A great unraveling of Neo-Darwinian logic is underway.
Specifically the concept that the perpetuation of genes is the organizing principle of animal behavior. Neo-Darwinian logic is the basis of both the Dominance model and the model of learning by reinforcement. They are not as different as they may appear. Whereas my premise is that increasing the flow of emotion (emotion being the universal operating system of animal consciousness) is the organizing principle of behavior and social systems. One blogger stated it perfectly:
“If correct, the theory could push biologists to view the various forms of life as different methods to disperse energy, and remove the need to define every adaptation within the lens of natural selection.”
Adrian Bejan in “Design In Nature” repeatedly states that organisms are “machines” or “motors” in the sense that they are a more efficient means of distributing the flows of natural energies. In other words, the movement of a trout helps to mix the water and transfer energies through the affiliated ecosystem. At some point, a new generation of behaviorists are going to apply the “thermodynamic lens” to behavior and realize that this is what organizes complex learning and social behavior as well.
It’s beginning to trickle in that adaptability is not always about gene proliferation. In my reading of animal behavior, genes don’t cause behavior, they lock in efficient behaviors that improve the flow within the configuration. And just as it’s not likely that once in a while the earth goes around the sun, all adaptations are predicated on improvements of flow, rather than the result of random mutations that increase a particular gene’s rate of replication. I would restate the blogger’s comments to be…..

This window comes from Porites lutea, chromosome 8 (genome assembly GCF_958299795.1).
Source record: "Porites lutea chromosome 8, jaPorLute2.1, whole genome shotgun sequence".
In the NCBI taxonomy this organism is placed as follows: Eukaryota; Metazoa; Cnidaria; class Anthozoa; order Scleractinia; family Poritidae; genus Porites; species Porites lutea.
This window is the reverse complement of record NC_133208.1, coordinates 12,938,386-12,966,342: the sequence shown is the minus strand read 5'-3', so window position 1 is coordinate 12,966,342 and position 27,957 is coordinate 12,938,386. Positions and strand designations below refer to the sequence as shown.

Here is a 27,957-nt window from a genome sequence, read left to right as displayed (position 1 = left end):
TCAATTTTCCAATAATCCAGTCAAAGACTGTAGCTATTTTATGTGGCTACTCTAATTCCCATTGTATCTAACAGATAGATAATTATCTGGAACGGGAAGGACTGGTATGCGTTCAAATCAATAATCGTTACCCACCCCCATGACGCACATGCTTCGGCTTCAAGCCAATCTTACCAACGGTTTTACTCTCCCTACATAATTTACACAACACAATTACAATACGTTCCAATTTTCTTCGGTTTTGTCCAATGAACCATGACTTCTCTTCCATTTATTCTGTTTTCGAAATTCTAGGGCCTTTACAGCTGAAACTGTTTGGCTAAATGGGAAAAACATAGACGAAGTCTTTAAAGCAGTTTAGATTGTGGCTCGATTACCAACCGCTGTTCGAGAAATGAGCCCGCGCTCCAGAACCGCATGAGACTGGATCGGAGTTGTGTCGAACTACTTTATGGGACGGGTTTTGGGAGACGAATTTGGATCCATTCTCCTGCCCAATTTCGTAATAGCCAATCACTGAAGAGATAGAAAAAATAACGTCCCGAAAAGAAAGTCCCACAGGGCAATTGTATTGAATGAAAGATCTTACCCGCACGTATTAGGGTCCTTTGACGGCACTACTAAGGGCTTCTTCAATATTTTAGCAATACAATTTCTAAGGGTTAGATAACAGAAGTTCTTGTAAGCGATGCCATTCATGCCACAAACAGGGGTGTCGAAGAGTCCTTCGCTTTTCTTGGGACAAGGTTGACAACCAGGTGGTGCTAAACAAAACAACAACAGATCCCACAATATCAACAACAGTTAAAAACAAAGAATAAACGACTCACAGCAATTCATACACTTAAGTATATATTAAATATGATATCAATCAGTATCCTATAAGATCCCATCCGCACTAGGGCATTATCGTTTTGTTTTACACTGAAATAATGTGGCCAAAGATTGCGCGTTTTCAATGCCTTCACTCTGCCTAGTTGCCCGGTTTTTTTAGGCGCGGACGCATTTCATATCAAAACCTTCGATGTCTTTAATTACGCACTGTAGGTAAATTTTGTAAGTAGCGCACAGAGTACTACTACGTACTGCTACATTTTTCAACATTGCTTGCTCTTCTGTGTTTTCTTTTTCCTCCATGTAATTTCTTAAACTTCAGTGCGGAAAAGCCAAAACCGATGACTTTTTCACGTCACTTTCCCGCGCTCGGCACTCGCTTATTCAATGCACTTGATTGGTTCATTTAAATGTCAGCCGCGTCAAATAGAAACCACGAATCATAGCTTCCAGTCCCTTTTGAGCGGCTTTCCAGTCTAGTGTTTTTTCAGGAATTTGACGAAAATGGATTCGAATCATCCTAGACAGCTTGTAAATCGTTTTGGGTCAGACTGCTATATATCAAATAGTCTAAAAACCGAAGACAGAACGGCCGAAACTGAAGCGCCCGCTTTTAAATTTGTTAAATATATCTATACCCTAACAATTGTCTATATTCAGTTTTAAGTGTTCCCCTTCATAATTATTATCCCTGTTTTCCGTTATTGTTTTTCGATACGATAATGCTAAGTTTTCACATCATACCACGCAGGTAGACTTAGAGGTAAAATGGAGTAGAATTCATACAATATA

“If correct, the theory could push biologists to view the various forms of life as different methods to disperse energy, and remove the need to define ANY adaptation within the lens of natural selection.”
Books about Natural Dog Training by Kevin BehanIn Your Dog Is Your Mirror, dog trainer Kevin Behan proposes a radical new model for understanding canine behavior: a dog’s behavior and emotion, indeed its very cognition, are driven by our emotion. The dog doesn’t respond to what the owner thinks, says, or does; it responds to what the owner feels. And in this way, dogs can actually put people back in touch with their own emotions. Behan demonstrates that dogs and humans are connected more profoundly than has ever been imagined — by heart — and that this approach to dog cognition can help us understand many of dogs’ most inscrutable behaviors. This groundbreaking, provocative book opens the door to a whole new understanding between species, and perhaps a whole new understanding of ourselves.
|Natural Dog Training is about how dogs see the world and what this means in regards to training. The first part of this book presents a new theory for the social behavior of canines, featuring the drive to hunt, not the pack instincts, as seminal to canine behavior. The second part reinterprets how dogs actually learn. The third section presents exercises and handling techniques to put this theory into practice with a puppy. The final section sets forth a training program with a special emphasis on coming when called.|